Wisconsin’s Superior Smallmouth Bass
Ashland Wisconsin’s Chequamegon Bay is the destination where every bass fisherman’s big fish dreams come true.
By Andrew Ragas
Smallmouth bass populations are expanding across the Great Lakes region. As a result, their fisheries are growing to world class proportions, and are now capable of challenging world record size. In the north country of Wisconsin, the heart of fishing for giant Great Lakes smallmouths centers on the southwest shore of Lake Superior, in the fertile waters of Chequamegon Bay.
A 40,000 acre basin with an average depth of 18 feet, Chequamegon Bay is separated from the cold water of Lake Superior by Long Island. This narrow strip of land extends 5 miles northwest into Lake Superior, and forms the makeup of the bay, creating a natural shield from the lake’s frigid waters. The shallow, warm water ecosystem created by Long Island is what helps generate self-sustaining gamefish populations and the successful fishing opportunities for them.
Rated as one of the best smallmouth bass fisheries in North America, Chequamegon Bay draws hundreds of bass fishermen annually. Nate Baron, of Up North Guide Service (www.upnorthguideservice.net) and River Rock Inn Bait and Tackle of Ashland, WI, has been helping bass anglers turn their big bass dreams into reality since 2011 when he received his USCG captain’s license.
Born and raised in Ashland, Baron fishes the bay 100 days per year for multi-species, and averages about 60 smallmouth trips per season. Growing up fishing the bay in the 1970’s, “22 to 25 inch smallmouth bass were once common to catch,” he says. But that lasted for only so long, until populations crashed to dangerous levels in the 1980’s due to liberal keep-all regulations and mass exploitation of the fishery. With today’s management plan in place (enacted in 1994) with virtually zero smallmouth harvest thanks to the 22 inch size limit, those ‘good ole days’ are back again.
“A state record smallmouth bass definitely exists somewhere in here now,” says Baron. “That’s what makes it so exciting to fish this water!” he concludes.
The Bay’s Smallmouth Bass Fishery
Avid smallmouth anglers seek quality fish, and the opportunities to be on world class waters. My first time visit to the bay with Baron, aboard his Tuffy Osprey 1990, validated that experience for me. Regardless of high expectations, Ashland receives many tourists each season, who want nothing more than the opportunity to catch fish of any size. A lot of Baron’s bass clients prefer to catch numbers, but on Chequamegon Bay most fish are already of trophy caliber, with an astonishing 19 inch average size. Therefore, it’s not hard to find trophies and numbers. Anglers fishing the bay will get the best of both worlds.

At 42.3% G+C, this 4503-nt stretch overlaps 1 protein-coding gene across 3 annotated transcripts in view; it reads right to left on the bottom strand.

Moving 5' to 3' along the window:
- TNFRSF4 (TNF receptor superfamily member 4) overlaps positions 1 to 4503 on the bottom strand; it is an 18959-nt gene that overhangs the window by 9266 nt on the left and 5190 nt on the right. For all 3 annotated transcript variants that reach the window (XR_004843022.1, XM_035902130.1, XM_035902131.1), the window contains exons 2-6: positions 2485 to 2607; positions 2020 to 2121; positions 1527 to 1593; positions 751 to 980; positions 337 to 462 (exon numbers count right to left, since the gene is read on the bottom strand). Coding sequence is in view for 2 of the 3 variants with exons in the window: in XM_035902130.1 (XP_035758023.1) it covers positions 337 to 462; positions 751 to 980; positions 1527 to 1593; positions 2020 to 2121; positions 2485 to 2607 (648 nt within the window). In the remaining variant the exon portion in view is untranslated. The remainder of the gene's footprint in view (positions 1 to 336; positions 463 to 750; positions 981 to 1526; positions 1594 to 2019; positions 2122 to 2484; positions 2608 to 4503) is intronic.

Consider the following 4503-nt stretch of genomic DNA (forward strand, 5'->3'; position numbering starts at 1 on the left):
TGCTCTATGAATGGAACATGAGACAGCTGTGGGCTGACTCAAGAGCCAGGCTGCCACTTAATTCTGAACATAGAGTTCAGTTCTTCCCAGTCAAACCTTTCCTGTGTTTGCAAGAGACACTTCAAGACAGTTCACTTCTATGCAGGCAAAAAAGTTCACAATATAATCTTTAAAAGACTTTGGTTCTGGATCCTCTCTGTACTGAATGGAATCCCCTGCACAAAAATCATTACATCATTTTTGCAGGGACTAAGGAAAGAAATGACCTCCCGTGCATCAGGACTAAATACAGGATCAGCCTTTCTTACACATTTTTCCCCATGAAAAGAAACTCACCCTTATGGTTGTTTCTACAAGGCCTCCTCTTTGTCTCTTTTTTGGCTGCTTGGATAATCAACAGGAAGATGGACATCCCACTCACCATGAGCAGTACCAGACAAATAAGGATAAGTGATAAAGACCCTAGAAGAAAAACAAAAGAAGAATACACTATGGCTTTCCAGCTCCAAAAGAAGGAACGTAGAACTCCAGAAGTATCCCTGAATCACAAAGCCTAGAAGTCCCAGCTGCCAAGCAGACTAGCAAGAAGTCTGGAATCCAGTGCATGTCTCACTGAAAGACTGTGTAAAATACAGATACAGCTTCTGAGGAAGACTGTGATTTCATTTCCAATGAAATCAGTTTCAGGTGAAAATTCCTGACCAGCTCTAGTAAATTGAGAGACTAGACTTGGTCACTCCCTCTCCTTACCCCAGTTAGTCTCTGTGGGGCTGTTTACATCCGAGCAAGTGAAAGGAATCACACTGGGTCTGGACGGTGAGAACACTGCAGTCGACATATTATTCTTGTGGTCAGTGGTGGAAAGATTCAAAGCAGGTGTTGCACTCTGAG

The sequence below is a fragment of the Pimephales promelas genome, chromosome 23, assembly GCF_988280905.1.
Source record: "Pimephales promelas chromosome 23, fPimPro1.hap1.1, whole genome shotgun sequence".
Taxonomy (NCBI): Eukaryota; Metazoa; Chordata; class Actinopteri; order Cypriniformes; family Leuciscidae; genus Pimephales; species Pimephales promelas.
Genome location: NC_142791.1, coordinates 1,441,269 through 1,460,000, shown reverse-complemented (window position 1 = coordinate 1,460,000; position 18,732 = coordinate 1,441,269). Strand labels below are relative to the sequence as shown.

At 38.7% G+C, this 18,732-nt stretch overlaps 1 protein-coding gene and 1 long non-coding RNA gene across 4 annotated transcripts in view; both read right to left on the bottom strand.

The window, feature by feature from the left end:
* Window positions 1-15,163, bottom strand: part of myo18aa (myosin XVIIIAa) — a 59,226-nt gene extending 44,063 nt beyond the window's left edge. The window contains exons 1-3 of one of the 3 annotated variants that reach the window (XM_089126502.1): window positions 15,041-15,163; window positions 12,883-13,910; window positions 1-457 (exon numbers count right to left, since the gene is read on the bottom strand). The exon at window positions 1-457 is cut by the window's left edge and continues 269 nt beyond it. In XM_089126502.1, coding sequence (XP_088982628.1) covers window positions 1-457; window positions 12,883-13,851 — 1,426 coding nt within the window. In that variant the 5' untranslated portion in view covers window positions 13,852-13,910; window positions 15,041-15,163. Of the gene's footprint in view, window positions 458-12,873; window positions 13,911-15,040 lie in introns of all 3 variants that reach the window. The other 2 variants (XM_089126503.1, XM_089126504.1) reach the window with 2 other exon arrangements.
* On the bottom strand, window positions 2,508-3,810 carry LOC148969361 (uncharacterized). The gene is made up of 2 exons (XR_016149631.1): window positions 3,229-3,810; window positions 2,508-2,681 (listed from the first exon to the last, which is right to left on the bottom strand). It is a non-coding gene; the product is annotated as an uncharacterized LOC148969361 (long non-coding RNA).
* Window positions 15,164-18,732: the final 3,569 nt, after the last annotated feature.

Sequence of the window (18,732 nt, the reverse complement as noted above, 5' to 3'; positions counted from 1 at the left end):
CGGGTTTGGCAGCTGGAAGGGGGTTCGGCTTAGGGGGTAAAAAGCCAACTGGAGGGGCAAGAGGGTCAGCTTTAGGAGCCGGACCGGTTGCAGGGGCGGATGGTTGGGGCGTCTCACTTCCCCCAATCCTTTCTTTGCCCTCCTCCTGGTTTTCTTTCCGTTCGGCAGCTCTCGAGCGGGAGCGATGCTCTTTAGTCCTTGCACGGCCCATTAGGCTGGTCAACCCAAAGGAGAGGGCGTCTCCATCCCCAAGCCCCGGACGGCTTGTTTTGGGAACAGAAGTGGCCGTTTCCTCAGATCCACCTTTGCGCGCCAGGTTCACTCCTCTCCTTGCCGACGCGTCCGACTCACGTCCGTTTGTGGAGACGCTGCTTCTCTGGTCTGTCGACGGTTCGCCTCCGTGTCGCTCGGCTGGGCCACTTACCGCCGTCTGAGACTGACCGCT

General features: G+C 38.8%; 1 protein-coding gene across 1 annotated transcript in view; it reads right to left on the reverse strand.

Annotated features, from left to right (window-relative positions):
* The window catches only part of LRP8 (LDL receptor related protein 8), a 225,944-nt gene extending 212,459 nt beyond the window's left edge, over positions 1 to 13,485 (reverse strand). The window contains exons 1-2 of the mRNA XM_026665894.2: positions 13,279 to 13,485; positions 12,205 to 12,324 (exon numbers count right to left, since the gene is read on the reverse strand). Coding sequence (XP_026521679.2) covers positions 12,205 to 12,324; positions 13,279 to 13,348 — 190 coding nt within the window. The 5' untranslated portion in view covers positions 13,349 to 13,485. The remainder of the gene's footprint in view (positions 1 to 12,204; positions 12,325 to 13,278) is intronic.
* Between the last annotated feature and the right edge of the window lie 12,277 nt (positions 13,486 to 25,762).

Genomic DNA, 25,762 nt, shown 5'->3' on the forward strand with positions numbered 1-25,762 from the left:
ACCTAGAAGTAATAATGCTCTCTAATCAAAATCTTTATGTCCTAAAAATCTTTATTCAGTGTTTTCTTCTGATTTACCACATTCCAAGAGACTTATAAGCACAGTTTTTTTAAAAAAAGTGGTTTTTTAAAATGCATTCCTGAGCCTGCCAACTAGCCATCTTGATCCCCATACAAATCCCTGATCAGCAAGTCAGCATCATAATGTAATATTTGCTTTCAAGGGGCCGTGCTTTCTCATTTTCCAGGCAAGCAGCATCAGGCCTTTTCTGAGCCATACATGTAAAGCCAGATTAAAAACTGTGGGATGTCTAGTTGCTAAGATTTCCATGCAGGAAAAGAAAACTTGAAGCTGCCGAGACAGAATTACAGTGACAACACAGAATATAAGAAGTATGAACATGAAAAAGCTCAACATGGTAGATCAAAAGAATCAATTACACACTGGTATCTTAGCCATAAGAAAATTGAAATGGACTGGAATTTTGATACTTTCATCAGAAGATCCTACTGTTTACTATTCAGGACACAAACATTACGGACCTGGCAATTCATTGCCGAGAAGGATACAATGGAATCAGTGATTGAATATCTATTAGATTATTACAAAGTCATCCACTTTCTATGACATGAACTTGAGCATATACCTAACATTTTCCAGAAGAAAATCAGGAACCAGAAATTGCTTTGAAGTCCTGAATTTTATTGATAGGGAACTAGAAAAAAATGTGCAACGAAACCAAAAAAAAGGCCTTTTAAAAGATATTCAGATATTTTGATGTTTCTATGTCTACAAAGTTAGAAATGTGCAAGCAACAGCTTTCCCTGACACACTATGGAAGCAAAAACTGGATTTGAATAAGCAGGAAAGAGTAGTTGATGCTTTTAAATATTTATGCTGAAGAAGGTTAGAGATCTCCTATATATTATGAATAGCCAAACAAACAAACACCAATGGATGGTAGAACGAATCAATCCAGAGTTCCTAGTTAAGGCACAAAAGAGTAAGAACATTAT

“Chequamegon Bay is an amazing smallmouth factory, starting from two days after ice out in spring lasting until the day it freezes over again,” says Baron. During pre spawn through post spawn, 60 to 80 fish days are not uncommon for him and many other guides who fish the bay. Otherwise, in the summer and fall months when fish move deep, 30 to 40 fish days like the day we experienced together is the norm.
Bass anglers on the bay have opportunities to catch big fish during any time of the open water season. However, Baron suggests that specific seasonal periods such as early spring and late fall are best. “The best shot at the largest smallmouth comes in late fall, when 6 and 7 pounders are more abundant,” says Baron. “Mid October until first ice is prime time,” he affirms.
Anglers fishing the bay must be willing to move around a lot and cover lots of water. “You may locate 20 fish on a drop-off or weed patch one day, only to find zero the next day,” he says. As I experienced with Baron during the calmest of days in mid June, it’s rare to catch a smallmouth under 18 inches here. It’s also not uncommon to catch over a dozen fish surpassing 20 inches in a single day.
Catch and release fishing regulations, coupled with the bay’s ideal habitat and high fertility, is what makes this smallmouth fishery thrive.
Ideal Smallmouth Habitat
The smallmouth’s usage of specific habitat “Depends on the time of season,” says Baron. Much of the bay’s excellent smallmouth habitat is focused on the sunken, discarded wood left behind from the historic logging days of the late 1800’s and early 1900’s.